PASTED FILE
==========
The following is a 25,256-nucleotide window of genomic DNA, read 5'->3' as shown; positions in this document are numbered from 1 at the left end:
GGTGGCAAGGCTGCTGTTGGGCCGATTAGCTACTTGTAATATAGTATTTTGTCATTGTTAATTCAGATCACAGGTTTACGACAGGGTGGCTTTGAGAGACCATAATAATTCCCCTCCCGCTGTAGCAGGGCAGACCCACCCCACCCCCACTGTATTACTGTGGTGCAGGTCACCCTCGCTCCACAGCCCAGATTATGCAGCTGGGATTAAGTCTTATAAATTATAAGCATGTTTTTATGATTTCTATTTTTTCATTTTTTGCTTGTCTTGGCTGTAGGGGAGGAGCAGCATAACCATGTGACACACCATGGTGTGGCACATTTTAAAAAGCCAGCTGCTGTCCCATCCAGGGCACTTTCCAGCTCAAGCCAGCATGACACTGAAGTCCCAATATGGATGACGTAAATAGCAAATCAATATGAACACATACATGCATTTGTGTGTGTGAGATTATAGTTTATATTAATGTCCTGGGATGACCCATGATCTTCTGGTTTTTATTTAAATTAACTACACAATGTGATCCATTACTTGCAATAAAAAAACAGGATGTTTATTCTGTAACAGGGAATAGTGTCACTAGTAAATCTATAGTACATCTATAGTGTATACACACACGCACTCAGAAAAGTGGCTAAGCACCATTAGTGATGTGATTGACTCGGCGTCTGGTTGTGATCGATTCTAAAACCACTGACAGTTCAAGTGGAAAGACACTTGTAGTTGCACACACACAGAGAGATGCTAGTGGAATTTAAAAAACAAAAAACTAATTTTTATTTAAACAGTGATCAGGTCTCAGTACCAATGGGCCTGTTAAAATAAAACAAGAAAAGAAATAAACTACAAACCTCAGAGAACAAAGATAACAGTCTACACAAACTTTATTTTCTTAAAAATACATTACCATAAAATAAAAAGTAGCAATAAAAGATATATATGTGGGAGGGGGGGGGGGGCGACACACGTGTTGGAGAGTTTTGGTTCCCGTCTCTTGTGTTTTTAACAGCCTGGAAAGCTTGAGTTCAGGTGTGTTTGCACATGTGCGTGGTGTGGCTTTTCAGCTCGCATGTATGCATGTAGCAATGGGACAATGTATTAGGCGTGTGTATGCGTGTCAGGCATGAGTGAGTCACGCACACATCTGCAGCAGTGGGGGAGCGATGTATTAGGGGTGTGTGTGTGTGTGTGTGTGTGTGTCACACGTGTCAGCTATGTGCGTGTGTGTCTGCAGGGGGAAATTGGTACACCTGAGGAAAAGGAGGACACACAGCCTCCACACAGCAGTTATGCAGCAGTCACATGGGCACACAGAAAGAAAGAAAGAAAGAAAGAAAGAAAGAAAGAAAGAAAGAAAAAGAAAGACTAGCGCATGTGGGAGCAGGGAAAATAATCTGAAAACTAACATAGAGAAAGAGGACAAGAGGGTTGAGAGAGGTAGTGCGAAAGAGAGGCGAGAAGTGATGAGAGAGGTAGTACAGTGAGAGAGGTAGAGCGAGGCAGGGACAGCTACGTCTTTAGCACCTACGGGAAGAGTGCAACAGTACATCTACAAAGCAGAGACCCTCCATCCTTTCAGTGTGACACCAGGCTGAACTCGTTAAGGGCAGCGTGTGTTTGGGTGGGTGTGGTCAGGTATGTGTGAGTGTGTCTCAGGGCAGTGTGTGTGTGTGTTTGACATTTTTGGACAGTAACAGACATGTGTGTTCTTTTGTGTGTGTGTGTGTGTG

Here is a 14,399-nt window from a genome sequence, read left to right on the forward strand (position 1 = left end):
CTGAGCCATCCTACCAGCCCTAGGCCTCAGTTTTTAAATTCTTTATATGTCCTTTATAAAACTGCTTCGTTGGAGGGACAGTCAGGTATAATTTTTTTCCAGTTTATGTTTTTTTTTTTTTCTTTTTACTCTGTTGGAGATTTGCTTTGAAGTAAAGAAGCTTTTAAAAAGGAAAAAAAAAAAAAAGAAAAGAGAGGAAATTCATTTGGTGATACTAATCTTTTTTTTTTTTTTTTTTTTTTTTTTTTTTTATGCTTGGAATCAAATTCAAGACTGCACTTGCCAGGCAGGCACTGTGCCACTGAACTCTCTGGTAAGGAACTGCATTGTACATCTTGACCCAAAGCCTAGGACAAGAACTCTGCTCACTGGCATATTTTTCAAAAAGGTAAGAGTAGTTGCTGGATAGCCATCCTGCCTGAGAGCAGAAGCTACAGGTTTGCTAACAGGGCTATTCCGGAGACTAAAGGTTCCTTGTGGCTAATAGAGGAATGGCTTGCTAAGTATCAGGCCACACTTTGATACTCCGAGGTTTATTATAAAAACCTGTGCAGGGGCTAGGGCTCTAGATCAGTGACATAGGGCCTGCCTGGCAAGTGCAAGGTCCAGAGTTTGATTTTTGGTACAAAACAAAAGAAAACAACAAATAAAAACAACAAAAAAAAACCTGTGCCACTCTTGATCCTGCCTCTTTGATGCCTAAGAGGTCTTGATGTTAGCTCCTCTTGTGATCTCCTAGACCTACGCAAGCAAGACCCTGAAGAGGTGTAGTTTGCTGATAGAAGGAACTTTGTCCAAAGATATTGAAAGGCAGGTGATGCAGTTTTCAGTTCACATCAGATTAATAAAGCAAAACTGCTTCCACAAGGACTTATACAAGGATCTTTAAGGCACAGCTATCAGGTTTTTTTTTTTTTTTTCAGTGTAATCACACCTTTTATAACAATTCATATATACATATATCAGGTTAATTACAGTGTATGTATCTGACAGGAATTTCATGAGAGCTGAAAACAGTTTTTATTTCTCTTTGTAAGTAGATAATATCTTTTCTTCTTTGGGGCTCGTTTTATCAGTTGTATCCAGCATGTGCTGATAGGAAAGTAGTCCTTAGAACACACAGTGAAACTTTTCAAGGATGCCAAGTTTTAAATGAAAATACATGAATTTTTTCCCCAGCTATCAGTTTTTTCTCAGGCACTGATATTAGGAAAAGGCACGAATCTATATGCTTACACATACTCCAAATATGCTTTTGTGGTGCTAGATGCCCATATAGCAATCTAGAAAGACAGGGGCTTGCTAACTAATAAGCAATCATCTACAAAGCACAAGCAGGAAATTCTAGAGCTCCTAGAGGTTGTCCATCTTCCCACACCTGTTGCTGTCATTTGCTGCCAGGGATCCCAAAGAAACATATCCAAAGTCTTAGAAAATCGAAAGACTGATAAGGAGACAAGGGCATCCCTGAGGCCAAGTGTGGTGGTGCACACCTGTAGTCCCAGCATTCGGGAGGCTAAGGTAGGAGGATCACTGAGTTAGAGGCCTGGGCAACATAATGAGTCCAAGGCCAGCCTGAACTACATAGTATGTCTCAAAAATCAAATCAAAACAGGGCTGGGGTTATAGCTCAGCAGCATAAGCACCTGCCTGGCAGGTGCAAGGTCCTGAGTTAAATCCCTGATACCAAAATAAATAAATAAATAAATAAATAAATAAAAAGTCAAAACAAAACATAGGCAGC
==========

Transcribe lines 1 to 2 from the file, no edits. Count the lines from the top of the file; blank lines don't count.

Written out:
The following is a 25,256-nucleotide window of genomic DNA, read 5'->3' as shown; positions in this document are numbered from 1 at the left end:
GGTGGCAAGGCTGCTGTTGGGCCGATTAGCTACTTGTAATATAGTATTTTGTCATTGTTAATTCAGATCACAGGTTTACGACAGGGTGGCTTTGAGAGACCATAATAATTCCCCTCCCGCTGTAGCAGGGCAGACCCACCCCACCCCCACTGTATTACTGTGGTGCAGGTCACCCTCGCTCCACAGCCCAGATTATGCAGCTGGGATTAAGTCTTATAAATTATAAGCATGTTTTTATGATTTCTATTTTTTCATTTTTTGCTTGTCTTGGCTGTAGGGGAGGAGCAGCATAACCATGTGACACACCATGGTGTGGCACATTTTAAAAAGCCAGCTGCTGTCCCATCCAGGGCACTTTCCAGCTCAAGCCAGCATGACACTGAAGTCCCAATATGGATGACGTAAATAGCAAATCAATATGAACACATACATGCATTTGTGTGTGTGAGATTATAGTTTATATTAATGTCCTGGGATGACCCATGATCTTCTGGTTTTTATTTAAATTAACTACACAATGTGATCCATTACTTGCAATAAAAAAACAGGATGTTTATTCTGTAACAGGGAATAGTGTCACTAGTAAATCTATAGTACATCTATAGTGTATACACACACGCACTCAGAAAAGTGGCTAAGCACCATTAGTGATGTGATTGACTCGGCGTCTGGTTGTGATCGATTCTAAAACCACTGACAGTTCAAGTGGAAAGACACTTGTAGTTGCACACACACAGAGAGATGCTAGTGGAATTTAAAAAACAAAAAACTAATTTTTATTTAAACAGTGATCAGGTCTCAGTACCAATGGGCCTGTTAAAATAAAACAAGAAAAGAAATAAACTACAAACCTCAGAGAACAAAGATAACAGTCTACACAAACTTTATTTTCTTAAAAATACATTACCATAAAATAAAAAGTAGCAATAAAAGATATATATGTGGGAGGGGGGGGGGGGCGACACACGTGTTGGAGAGTTTTGGTTCCCGTCTCTTGTGTTTTTAACAGCCTGGAAAGCTTGAGTTCAGGTGTGTTTGCACATGTGCGTGGTGTGGCTTTTCAGCTCGCATGTATGCATGTAGCAATGGGACAATGTATTAGGCGTGTGTATGCGTGTCAGGCATGAGTGAGTCACGCACACATCTGCAGCAGTGGGGGAGCGATGTATTAGGGGTGTGTGTGTGTGTGTGTGTGTGTGTCACACGTGTCAGCTATGTGCGTGTGTGTCTGCAGGGGGAAATTGGTACACCTGAGGAAAAGGAGGACACACAGCCTCCACACAGCAGTTATGCAGCAGTCACATGGGCACACAGAAAGAAAGAAAGAAAGAAAGAAAGAAAGAAAGAAAGAAAGAAAAAGAAAGACTAGCGCATGTGGGAGCAGGGAAAATAATCTGAAAACTAACATAGAGAAAGAGGACAAGAGGGTTGAGAGAGGTAGTGCGAAAGAGAGGCGAGAAGTGATGAGAGAGGTAGTACAGTGAGAGAGGTAGAGCGAGGCAGGGACAGCTACGTCTTTAGCACCTACGGGAAGAGTGCAACAGTACATCTACAAAGCAGAGACCCTCCATCCTTTCAGTGTGACACCAGGCTGAACTCGTTAAGGGCAGCGTGTGTTTGGGTGGGTGTGGTCAGGTATGTGTGAGTGTGTCTCAGGGCAGTGTGTGTGTGTGTTTGACATTTTTGGACAGTAACAGACATGTGTGTTCTTTTGTGTGTGTGTGTGTGTG